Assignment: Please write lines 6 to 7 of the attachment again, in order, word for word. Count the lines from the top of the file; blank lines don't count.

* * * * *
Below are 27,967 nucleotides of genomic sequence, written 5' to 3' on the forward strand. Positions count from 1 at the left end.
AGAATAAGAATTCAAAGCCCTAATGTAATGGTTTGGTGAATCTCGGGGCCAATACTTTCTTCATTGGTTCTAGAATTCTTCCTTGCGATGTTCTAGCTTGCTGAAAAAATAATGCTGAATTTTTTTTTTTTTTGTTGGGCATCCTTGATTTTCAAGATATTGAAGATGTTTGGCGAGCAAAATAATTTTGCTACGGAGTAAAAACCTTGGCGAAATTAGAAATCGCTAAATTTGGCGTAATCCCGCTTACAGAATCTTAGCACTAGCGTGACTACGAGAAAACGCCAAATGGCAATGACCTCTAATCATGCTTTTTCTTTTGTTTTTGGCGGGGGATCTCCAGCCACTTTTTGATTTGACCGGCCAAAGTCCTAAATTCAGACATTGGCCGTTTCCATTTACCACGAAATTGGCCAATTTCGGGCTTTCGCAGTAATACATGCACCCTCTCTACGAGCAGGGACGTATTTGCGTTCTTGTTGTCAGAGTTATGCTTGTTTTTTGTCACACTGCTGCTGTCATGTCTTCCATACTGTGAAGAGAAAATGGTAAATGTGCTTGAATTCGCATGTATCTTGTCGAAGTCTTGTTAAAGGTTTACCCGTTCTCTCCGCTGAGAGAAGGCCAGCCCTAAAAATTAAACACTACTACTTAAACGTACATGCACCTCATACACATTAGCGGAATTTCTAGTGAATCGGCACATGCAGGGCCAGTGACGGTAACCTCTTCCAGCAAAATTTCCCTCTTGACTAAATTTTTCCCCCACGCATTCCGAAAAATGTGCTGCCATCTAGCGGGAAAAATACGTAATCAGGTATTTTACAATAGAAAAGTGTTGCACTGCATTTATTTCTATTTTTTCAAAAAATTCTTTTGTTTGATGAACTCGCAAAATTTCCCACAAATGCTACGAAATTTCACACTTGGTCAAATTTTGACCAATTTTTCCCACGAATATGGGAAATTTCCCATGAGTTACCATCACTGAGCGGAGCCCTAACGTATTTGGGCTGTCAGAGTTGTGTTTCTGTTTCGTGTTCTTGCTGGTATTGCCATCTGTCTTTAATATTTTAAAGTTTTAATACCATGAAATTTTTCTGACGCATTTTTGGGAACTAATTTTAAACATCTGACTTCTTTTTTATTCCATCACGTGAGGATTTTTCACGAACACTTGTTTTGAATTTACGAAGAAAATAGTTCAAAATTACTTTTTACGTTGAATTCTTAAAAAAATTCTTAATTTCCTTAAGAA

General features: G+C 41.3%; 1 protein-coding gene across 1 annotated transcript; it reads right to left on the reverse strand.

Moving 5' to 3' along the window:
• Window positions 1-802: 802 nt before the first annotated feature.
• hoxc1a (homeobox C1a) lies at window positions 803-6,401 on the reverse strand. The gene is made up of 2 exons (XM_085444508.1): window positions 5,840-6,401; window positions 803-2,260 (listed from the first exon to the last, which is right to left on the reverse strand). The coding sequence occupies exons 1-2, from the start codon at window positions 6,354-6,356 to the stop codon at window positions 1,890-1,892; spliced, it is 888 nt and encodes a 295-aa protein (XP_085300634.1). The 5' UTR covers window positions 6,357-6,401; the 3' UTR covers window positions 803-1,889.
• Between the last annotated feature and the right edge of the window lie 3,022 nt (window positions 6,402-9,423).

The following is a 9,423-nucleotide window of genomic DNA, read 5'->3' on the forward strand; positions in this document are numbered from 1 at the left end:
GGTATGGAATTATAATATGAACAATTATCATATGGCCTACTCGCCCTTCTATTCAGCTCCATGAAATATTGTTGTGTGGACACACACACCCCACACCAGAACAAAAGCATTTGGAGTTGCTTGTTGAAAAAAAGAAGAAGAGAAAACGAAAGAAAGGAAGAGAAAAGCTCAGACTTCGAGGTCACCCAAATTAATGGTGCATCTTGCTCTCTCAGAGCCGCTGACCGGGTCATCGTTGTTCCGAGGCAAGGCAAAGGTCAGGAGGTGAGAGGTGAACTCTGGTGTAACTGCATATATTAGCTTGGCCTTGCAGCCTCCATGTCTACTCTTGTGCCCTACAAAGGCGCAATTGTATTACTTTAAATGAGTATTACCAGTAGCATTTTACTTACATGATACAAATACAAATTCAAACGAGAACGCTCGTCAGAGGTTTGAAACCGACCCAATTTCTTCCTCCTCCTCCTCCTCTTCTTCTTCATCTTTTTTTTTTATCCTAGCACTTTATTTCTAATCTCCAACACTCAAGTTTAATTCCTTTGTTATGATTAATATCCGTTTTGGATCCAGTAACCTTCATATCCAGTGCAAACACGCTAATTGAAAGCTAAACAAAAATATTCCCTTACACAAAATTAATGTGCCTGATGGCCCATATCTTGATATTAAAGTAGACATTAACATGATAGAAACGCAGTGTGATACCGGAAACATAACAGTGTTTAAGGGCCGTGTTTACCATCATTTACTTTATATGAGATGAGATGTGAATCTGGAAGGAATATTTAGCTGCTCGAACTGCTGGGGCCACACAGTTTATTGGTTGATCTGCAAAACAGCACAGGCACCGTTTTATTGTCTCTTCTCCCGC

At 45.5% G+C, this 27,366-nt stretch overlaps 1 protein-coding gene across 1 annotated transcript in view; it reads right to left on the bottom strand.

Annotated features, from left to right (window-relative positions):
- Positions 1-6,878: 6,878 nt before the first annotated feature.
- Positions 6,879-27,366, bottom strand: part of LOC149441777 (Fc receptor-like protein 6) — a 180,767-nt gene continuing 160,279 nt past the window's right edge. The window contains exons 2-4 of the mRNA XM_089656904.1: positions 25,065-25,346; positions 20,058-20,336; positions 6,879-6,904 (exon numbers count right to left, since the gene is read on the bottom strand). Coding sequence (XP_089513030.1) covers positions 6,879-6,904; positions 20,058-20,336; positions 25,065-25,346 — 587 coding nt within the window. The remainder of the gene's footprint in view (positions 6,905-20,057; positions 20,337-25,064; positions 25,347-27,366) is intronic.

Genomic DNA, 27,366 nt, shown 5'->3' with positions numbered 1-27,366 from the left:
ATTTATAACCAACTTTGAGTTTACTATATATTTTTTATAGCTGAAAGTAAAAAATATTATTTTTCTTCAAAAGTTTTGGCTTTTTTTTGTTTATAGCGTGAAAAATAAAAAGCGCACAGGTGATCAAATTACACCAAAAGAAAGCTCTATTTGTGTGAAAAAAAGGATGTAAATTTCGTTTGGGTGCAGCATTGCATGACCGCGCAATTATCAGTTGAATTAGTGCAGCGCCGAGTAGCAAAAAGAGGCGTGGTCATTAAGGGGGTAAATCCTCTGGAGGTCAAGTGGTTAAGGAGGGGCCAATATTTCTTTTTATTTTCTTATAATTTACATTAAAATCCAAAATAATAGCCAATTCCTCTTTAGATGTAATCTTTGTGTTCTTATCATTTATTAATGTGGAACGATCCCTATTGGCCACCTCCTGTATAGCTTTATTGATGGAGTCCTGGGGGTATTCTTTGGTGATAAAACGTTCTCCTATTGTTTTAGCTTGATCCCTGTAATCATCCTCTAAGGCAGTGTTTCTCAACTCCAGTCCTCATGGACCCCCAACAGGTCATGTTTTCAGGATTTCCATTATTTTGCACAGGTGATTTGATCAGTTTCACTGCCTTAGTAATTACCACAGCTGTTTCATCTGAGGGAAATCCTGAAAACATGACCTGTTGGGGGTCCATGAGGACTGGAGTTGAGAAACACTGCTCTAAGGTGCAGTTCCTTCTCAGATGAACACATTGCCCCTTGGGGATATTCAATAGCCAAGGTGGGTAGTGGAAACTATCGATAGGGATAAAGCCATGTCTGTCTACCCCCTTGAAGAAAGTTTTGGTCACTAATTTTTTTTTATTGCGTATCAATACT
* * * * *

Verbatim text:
• hoxc1a (homeobox C1a) lies at window positions 803-6,401 on the reverse strand. The gene is made up of 2 exons (XM_085444508.1): window positions 5,840-6,401; window positions 803-2,260 (listed from the first exon to the last, which is right to left on the reverse strand). The coding sequence occupies exons 1-2, from the start codon at window positions 6,354-6,356 to the stop codon at window positions 1,890-1,892; spliced, it is 888 nt and encodes a 295-aa protein (XP_085300634.1). The 5' UTR covers window positions 6,357-6,401; the 3' UTR covers window positions 803-1,889.
• Between the last annotated feature and the right edge of the window lie 3,022 nt (window positions 6,402-9,423).